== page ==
It is true that all business managers should be adept at communication since they have to communicate to various people at various places, various facts and figures, financial or non­financial, implication of which may have significant impact upon the management of the business. Business communication itself is a difficult subject, it is also very difficult to separate it from every day activity of business people as it has acquired special significance in the life of the people in business. It is said a successful businessman should be first of all well conversant with the techniques and the art of communication in order to make his assignment a successful one.

In the early days, much time was spent in generating data of all kinds. However, not much attention was given to quality of transmission of information. It depends upon the presentation of information by using appropriate words and medium, which upgrades the value of the information by the receiver.

As stated earlier, oral communication is the most frequently used means of transmitting messages in business. It is resorted to more often than any other type of communication. The reasons for the popularity of oral communication are its advantages. They are:

  1. Oral communication saves time. It is said time is money. Wherever and whenever action needs to be taken instantly or immediately, the best way to expedite action is to transmit necessary messages orally. Oral communication helps busy people to reassign their workload quickly by giving necessary instructions, guidance and providing information to subordinates. It thus saves time and quickens the action.
  2. Oral communication provides the opportunity for feedback and clarification. This process of communication helps the sender of the message to clarify each and every point instantly. The receiver, at the same time, can also express his opinion, views or emotions on the spot. He can ask for clarifications wherever required and get himself satisfied. Thus, clarity is better ensured and makes the communication more effective and purposeful.
  3. Oral communication helps to convey the message more appropriately with suitable tone, voice and use of words. It can instantly make the receiver of the message understand the content of communication and significance thereof assigned to any particular matter of communication.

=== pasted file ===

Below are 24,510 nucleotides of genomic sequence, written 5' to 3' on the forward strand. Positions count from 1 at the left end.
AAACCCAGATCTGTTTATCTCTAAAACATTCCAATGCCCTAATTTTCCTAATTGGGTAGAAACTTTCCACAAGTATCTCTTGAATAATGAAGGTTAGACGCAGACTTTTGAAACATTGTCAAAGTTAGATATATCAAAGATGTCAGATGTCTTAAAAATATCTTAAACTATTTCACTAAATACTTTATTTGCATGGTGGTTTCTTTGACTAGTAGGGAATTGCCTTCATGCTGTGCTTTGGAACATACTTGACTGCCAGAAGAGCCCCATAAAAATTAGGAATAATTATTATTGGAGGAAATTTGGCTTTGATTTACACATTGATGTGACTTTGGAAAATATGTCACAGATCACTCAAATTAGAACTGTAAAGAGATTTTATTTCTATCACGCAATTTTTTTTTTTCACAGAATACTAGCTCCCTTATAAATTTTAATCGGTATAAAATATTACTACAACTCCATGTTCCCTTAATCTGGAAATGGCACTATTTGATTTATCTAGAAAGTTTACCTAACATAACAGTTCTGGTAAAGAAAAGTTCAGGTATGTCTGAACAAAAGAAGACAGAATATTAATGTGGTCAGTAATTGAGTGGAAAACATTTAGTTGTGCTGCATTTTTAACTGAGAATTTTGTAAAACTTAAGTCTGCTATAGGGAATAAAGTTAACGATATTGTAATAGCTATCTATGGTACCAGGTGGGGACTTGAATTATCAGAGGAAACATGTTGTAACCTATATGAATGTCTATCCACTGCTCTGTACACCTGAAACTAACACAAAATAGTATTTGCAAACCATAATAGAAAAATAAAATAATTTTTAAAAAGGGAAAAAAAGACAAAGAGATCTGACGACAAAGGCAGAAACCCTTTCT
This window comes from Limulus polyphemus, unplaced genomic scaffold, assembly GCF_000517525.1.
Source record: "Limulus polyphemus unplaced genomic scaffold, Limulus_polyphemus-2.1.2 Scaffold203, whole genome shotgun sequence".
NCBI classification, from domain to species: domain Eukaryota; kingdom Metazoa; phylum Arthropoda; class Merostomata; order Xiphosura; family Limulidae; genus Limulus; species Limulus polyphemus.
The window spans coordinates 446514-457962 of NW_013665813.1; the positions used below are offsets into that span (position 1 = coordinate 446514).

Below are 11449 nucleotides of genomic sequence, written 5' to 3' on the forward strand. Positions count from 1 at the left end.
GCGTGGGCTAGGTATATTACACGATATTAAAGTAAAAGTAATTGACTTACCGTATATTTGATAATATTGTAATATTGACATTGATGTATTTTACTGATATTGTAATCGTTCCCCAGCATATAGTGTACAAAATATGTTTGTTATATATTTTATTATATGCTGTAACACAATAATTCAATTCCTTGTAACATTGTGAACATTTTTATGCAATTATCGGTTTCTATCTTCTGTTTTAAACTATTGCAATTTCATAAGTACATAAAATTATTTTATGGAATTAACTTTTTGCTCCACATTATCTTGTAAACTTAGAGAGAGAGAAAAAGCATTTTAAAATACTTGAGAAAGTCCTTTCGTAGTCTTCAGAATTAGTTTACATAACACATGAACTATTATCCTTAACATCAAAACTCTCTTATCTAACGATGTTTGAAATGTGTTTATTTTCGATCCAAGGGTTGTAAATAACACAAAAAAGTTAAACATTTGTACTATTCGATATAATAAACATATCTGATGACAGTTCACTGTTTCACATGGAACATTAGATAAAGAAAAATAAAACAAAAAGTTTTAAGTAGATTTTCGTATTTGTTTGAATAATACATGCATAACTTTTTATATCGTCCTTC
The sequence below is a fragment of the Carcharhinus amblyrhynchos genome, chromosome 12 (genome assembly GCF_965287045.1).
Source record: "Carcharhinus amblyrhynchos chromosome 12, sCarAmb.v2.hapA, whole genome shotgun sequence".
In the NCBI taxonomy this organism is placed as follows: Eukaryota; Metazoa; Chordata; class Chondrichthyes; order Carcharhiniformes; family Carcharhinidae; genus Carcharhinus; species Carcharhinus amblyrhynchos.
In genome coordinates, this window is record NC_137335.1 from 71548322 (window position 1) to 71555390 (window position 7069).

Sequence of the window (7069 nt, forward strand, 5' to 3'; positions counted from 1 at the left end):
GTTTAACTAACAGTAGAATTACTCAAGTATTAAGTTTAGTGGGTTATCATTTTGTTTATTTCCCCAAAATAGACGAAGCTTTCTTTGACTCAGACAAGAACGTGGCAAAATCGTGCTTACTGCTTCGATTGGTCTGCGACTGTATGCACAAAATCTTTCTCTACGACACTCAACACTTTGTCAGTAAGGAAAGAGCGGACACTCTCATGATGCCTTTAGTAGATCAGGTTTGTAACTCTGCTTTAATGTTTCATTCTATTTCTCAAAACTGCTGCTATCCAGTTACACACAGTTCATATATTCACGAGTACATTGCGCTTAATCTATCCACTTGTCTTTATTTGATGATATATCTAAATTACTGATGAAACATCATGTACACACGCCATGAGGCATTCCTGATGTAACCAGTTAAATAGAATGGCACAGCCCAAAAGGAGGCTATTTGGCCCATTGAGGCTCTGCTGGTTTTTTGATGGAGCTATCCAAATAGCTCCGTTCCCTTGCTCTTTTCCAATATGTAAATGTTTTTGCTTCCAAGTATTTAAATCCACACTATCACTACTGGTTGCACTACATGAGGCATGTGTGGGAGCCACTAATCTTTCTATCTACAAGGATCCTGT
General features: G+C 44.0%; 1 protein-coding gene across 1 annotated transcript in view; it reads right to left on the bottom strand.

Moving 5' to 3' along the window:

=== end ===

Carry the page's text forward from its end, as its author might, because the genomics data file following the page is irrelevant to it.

4. Oral communication is an effective tool of persuasion in management. It gives a personal touch to the communication. For this reason, supervisors and executives in all sorts of business enterprises prefer to communicate their views, ideas and opinion orally.
  5. Oral communication is very effective in communicating with groups. It helps the speaker to establish personal contact with a group of people and make the group understand his opinion and views at a single point of time. The speaker can also hear about the group’s reaction subsequently.
  6. Oral communication is economic also. It saves manhours to be spent in preparing notes, explanation, circulars, etc. It also saves the stationery of the organisation.
  7. Withdrawal of oral communication is comparatively an easy task. There are at times situations in business where oral communication is preferred to written communication for, the latter may create an official record which may be used as evidence against the person on any legal matters arising later in point of time.

Disadvantages of Oral Communication

The disadvantages of oral communication also deserve equal mention, as oral communication by itself, is not effective always. It mainly depends upon the attitude of the sender and receiver of messages. It should always be kept in view that communication is not a one sided activity. The communicator will have to use appropriate words to convey the message as well as develop ability to receive and react to the communication spontaneously. The use of right words specially in oral communication makes the communication more effective. Saying the right word at the right time to the right person will receive best possible response from the receiver. It is not what you say but how you say it that matters in oral communication, only the right word will get right response. People especially in business should develop a habit to listen to the whole message with meanings, ideas, feelings, intentions and facts conveyed, including things that are unpleasant and unwelcome.

Oral communication is totally dependent on listening. Therefore bad or partial listening may affect the comprehension of the message. Since the feedback is instant, therefore the process may become extremely lengthy. Some meetings go on endlessly without producing proportionate results. Oral communication generally has no record or legal liability. Therefore, it is strongly recommended to confirm important oral messages in writing. Similarly, the economy of oral communication is dependent on control. Telephone calls, unless kept brief, may also cost a lot of money. Unfamiliar accents and pronunciation caused by regional variations and mother-tongue interference often lead to temporary difficulties for the recipients. In short, it is important to exercise control in order to derive the benefits of oral communication.